– unimpressive but solid enough crime drama a few beats too short of a thriller, and a few scenes too short of an ending. Humdrum.
– confusing plot portrayed in a gripping and restrained manner. Worth watching this political thriller, but you might need a quick Wikipedia history lesson afterwards. (I did.)
– bat shit crazy and wildly original vampire thriller from the Russians. Innovatively directed and compellingly played. Not quite tight enough for excellence, but way better than anyone could reasonably expect from the genre.
– a whisker short of perfection, but still a masterpiece of acting and direction. The attention to detail, pacing… just the general craftmanship are all top notch. A first rate Danish thriller.
– exactly what you’d expect from a Jason Statham action thriller about a super shark attacking a research centre (or maybe a bit worse). Brainless, ridiculous, and not particularly entertaining either.
– often laboured, often indulgent, but original, unusual, terrifically well done, and so grand in scope (perhaps too grand) it can be forgiven its minor flaws.
– gratuitous and trashy whodunnit crime thriller with no wit, charm or smarts. The few bits of genuine intrigue remain unsolved at its conclusion, and the murderers motive (and unexplained obsession with Poirot) is farcical to the point of annoyance. Avoid.
– if you can withstand the first 45 minutes of painfully bad scripting and acting to match, then you’ll be rewarded (sort of) with a moderately entertaining final half. Or maybe I’m being generous. This is a really bad thriller by any standards.
– original thriller, creatively depicted and utterly compelling from start to finish.
– absurd and not particularly cohesive US war thriller. Cheesy propaganda filled with clichés. Ideal for a lazy Sunday when making a movie decision is already too much effort.
– mostly engaging and sometimes suspenseful war drama highlighting the extreme endurance of a soldier isolated behind enemy lines. It’s no doubt an extraordinary feat of survival that saw him return home, but it doesn’t always make for the most enthralling viewing experience.
– Serkis goes full on Lord of the Rings in his direction of this loose Jungle Book adaptation. It’s polished and easy viewing, but the superfluity of CGI is a constant barrier to getting truly lost in the trees. Good family-friendly adventure though.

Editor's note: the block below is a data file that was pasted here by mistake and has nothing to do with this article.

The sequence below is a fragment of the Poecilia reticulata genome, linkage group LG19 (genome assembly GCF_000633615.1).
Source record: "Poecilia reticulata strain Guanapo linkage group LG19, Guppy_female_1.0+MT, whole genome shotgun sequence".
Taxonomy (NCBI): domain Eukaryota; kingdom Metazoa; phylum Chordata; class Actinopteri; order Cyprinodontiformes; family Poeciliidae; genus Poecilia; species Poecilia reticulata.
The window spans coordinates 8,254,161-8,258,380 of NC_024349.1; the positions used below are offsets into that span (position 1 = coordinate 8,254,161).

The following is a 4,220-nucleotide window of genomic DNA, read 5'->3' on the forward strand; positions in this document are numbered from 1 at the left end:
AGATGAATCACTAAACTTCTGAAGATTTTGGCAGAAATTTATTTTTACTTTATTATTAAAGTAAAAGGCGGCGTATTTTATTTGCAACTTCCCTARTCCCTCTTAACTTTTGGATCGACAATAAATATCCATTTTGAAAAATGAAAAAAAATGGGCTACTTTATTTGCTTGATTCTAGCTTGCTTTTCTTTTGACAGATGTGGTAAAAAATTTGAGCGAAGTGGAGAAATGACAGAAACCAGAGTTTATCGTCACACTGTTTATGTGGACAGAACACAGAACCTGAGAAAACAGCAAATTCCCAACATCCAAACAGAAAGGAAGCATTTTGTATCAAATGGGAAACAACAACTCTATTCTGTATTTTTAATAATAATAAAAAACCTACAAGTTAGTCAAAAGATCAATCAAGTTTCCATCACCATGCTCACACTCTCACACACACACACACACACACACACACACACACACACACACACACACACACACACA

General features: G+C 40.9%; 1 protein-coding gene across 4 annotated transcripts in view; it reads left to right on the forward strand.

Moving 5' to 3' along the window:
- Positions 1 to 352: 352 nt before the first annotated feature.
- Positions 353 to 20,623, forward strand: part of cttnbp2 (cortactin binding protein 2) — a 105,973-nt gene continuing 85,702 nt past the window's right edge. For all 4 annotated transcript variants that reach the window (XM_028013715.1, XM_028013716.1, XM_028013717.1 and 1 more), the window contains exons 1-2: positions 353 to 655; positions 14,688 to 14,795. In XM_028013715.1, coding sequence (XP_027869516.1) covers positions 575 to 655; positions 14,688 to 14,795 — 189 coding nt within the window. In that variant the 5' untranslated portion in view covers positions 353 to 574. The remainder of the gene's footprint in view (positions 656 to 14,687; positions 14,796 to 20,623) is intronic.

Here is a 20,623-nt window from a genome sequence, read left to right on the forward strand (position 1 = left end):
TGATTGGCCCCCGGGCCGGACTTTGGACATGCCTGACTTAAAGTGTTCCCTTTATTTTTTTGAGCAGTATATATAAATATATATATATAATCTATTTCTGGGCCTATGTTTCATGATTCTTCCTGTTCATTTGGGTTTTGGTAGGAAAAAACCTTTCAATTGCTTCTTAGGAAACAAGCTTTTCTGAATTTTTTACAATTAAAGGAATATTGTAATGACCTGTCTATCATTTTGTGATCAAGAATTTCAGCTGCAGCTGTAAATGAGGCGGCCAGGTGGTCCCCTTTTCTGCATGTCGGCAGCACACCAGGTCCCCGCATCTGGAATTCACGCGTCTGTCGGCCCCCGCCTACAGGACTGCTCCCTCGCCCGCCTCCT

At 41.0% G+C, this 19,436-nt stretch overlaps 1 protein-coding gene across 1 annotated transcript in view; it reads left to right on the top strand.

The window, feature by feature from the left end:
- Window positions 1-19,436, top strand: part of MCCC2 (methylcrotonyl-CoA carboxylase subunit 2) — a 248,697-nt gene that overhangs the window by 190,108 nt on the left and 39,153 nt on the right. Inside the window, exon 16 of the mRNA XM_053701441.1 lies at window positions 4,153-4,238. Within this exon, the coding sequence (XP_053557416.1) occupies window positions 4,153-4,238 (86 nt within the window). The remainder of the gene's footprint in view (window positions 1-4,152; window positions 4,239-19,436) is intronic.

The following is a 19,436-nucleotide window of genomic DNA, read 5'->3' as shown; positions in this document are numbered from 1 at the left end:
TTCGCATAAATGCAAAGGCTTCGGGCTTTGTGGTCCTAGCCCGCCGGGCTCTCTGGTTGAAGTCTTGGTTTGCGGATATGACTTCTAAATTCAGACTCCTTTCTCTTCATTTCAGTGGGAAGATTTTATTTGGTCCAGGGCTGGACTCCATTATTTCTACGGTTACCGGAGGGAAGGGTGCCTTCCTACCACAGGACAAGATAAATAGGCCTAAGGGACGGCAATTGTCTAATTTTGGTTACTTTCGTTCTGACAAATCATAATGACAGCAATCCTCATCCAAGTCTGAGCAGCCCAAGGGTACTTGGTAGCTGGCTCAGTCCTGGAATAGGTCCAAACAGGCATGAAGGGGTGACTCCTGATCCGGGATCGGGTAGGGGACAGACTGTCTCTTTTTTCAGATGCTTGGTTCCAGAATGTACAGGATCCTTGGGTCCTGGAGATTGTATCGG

– highly stylised but excellent spy thriller. It’s overindulgent at times, but maintains a high calibre and taut atmosphere throughout.
– forgettable and unexciting Hollywoodised newspaper thriller. Citizen Four much better on every level.
– not as good as the first one. More of a generic beat ’em up, shoot ’em up action thriller and much less slickly presented.
– A film about corruption, patriarchy, racism, domestic abuse, prostitution, police shootings, adultery, greed…too many ingredients ultimately undermine this thriller, but it still packs a punch and delivers vastly better entertainment than the usual fare.
– a second viewing holds up just as strongly as the first. Great thriller.
– after the initial depiction of the event itself, which is morbidly compelling despite being more shocking and grotesque than you might even imagine, the extreme tension dissipates into extreme tedium as the usual dramatic beats take over, and a long and unexciting court case gets underway. There’s little here to entertain.
– the celebrity clique continues their witty repartee even as the galaxy is dismantled around them. The latest superhero adventure is another 150 futile minutes of baffling, headache inducing CGI. It’s like watching a firework display. That said, if video game cut scenes and Marvel lore are your bag, this one will keep you hooked.
– there are so many threads here, each more splendidly fucked up than the last. Great and twisted psychological thriller. Highly recommended if you’ve the stomach for nastiness.
– a spanish language narcotics soap opera, a telenovela in every respect but production values. The story is predictable, character behaviours stupid, and every episode follows the exact same formula: risk of arrest being averted by a litany of increasingly absurd coincidences, contrivances, and deus ex machinas. If it wasn’t for the love of the language, it’s unlikely I’d have watched past episode two, and all the warning signs are there in episode one. If you want an amazing thriller about drug trafficking, there are so many to choose from, don’t choose this one.
– fresh and exciting spanish language thriller exploring the chaotic events of one night in a Paraguayan market when a boy is asked to transport 7 crates of unknown merchandise across the town. Brilliant, fast paced and often funny, with a great soundtrack and creative camera work.
– despite some excellent performances, this isn’t a thriller that warrants its outstanding cast. Albeit engaging and, for the most part, intriguing, the two storylines it plays with overlap too tenuously and the viewer is left baffled rather than satisfied.
– An above average whodunnit wrapped in political intrigue and cultural hierarchies and deferences. Our fascinating protagonist isn’t some blundering alcoholic battling with his demons as he solves cases; he is shrewd, capable, relentless, he sees much and says little, he is enigmatic but sympathetic, and his performance is fastidious and crisply delivered. The programme is soap operatic in many ways, excessively long (episodically and as a series), and it does suffer curious quirks and melodrama that are a million miles from realism or even plausibility, but overall these inadequacies don’t undermine its value as fun and extremely engaging television.